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Rhyan Breen, the newest member of the Wilson County Board of Education, calls himself a convert.
Breen, a parent of two children in Wilson County Schools, was sworn in Dec. 19 as the board’s newest member.
Breen’s son started at Wilson Preparatory Academy but was removed so he and his younger sister could attend Wilson County Schools.
“We weren’t pleased with the quality of education or the quality of the administration or the response of the administration we were getting at a charter school, so we came back to Wilson County Schools for the purpose of there being a more responsive administrative structure,” Breen said.
Wilson County Schools is grappling with a steady decrease in enrollment as more parents chose charter schools, private schools and home schools for their children.
Breen said Wilson County Schools has got to “restore faith” in the community.
“I think that there is an optics issue more than anything,” Breen said. “I think more than anything, that there is some pervasive fear for parents that their kids aren’t going to get the best because they don’t want their kids to have what every other child can have. They want their child to have more, and they think that by putting their kids in the public school system, they are not doing the best that they can for the kids.”
Rising from the bottom
In 2015-16, Wilson County Schools was considered a low-performing school district, but that is not the case anymore.
On Dec. 21, State Superintendent Mark Johnson sent out a notice spotlighting and commending state schools that had achieved academic gains made by students and educators, and Wilson County Schools was recognized.
In the last two years, Wilson County Schools has charted the state’s highest increase in proficiency.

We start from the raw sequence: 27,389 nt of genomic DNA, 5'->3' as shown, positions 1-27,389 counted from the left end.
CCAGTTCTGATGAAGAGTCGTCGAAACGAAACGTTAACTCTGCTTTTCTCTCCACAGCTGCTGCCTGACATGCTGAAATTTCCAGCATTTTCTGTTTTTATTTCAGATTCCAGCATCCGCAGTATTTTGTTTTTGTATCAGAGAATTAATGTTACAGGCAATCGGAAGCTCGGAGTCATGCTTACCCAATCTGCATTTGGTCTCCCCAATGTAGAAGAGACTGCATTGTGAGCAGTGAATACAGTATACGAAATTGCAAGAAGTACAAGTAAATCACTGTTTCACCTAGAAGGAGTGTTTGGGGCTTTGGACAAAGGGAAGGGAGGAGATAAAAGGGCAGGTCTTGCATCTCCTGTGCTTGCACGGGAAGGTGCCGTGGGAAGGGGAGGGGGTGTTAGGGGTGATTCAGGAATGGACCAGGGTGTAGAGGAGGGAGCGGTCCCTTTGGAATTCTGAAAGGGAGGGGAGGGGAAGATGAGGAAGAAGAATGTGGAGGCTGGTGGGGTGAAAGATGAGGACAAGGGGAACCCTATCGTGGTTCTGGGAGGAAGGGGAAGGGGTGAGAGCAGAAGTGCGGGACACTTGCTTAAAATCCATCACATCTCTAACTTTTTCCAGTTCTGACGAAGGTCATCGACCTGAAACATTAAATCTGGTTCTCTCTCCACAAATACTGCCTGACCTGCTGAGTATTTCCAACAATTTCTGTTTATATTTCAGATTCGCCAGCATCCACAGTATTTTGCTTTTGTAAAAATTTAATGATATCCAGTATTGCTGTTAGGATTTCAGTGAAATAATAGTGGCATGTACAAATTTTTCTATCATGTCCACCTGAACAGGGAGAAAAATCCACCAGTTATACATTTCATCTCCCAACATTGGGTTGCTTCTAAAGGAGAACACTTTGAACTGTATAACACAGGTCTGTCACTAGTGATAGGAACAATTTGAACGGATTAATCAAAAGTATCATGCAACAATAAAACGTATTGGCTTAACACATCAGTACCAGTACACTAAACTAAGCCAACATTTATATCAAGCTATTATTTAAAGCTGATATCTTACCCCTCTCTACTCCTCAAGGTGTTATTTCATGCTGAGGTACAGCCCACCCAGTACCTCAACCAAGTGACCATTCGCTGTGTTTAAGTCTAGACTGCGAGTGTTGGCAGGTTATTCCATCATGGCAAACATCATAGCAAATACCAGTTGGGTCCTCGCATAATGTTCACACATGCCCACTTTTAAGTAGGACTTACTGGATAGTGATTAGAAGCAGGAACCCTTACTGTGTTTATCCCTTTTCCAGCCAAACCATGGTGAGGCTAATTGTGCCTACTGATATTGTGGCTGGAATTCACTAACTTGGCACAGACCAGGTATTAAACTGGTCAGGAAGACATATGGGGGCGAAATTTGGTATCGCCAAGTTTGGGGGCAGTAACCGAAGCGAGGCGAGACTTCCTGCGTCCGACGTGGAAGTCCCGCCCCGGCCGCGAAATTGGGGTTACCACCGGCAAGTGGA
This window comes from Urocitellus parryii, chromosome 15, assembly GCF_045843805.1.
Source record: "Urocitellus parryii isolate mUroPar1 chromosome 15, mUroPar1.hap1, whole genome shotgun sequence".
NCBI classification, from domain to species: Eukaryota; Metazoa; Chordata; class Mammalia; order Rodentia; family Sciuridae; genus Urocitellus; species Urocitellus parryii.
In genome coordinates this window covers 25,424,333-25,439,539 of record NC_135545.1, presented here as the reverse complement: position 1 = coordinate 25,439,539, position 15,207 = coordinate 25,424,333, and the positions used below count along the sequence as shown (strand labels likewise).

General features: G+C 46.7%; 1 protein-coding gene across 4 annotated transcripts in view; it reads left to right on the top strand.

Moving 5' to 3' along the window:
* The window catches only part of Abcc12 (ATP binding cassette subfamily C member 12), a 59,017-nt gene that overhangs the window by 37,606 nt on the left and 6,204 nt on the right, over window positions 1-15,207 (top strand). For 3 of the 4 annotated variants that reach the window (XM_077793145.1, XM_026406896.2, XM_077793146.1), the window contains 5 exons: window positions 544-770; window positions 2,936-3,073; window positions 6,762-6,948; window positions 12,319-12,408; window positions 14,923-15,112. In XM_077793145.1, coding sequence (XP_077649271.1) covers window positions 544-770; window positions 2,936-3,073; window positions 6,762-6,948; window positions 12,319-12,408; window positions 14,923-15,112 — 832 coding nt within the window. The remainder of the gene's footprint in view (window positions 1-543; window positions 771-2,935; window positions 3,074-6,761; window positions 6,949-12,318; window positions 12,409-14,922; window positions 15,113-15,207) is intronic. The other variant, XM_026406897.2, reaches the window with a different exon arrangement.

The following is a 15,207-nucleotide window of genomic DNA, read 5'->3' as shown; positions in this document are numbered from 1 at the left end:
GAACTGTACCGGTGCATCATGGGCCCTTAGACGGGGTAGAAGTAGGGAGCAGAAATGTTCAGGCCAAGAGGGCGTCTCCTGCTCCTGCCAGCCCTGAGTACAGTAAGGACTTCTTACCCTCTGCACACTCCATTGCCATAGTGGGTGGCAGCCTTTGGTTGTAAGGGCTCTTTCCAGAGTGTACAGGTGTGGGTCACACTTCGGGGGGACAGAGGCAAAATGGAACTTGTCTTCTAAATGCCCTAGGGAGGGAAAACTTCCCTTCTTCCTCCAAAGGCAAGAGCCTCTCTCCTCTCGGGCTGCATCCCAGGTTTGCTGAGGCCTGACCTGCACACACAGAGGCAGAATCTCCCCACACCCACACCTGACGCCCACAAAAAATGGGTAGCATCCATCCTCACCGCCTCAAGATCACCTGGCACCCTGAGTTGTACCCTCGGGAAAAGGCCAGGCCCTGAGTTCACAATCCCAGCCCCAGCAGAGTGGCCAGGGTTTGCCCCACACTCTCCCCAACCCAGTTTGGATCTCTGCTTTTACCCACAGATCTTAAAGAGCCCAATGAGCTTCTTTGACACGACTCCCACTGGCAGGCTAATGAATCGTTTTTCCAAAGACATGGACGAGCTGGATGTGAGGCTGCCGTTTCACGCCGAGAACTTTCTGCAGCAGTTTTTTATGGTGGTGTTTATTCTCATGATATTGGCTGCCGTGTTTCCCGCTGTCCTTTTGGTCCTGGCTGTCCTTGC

Gains made last year has improved Wilson County Schools’ ranking statewide from 89th to 59th among 115 school districts.
In the 2017-18 school year, 18 of the 25 schools, or 72 percent, in the district earned an A,B or C letter performance grade on proficiency and growth, which is an improvement from the 2016-17 school year when 56 percent of Wilson County’s public schools received A, B or C letter grades.
Yet, five elementary schools and two middle schools had D performance grades in 2017-18. That is an improvement over 2016-17, when two elementary schools and one middle school had F performance grades.
Overall, Wilson County Schools has made notable improvements at the elementary, middle and high school level in nearly all subject areas.
Those gains have coincided, though, with the continued trend of declining enrollment.
“As we have seen an uptick in our performance, we are hoping that we are going to reinvigorate the population to come back to the schools,” said Wilson County Board of Education Chairwoman Christine Fitch. “We would like to see that student population come back, return to previous levels, grow as the community grows and as the population in the county grows. If any left because of poor performance, and we accept and understand that our performance had not been the best, but now that we are on the uptick with our performance and we are seeing the progress made, we are hoping that some that might have left because of performance data will see fit to come back.” Fitch points to Lane Mills, who has been superintendent since the summer of 2016, with helping lead the effort to improve the school district.
“I rate him very highly,” Fitch said. “He has come in. He has evaluated. He has evaluated budget. He has evaluated programs. He has evaluated performance. He has evaluated the personnel. He has made shifts in placements. We have looked at programs. We have altered some programs.”
Fitch said that “any entity goes through its ups and downs.”
“When I first came on the board, we had a student performance rate that was maybe in the 50th percentile,” Fitch said. “We worked hard. We set goals. We changed programs. We implemented programs. We removed programs. We focused on reading, getting our students at or above grade level by the second grade.”
The district changed because of mandates from the state and federal government.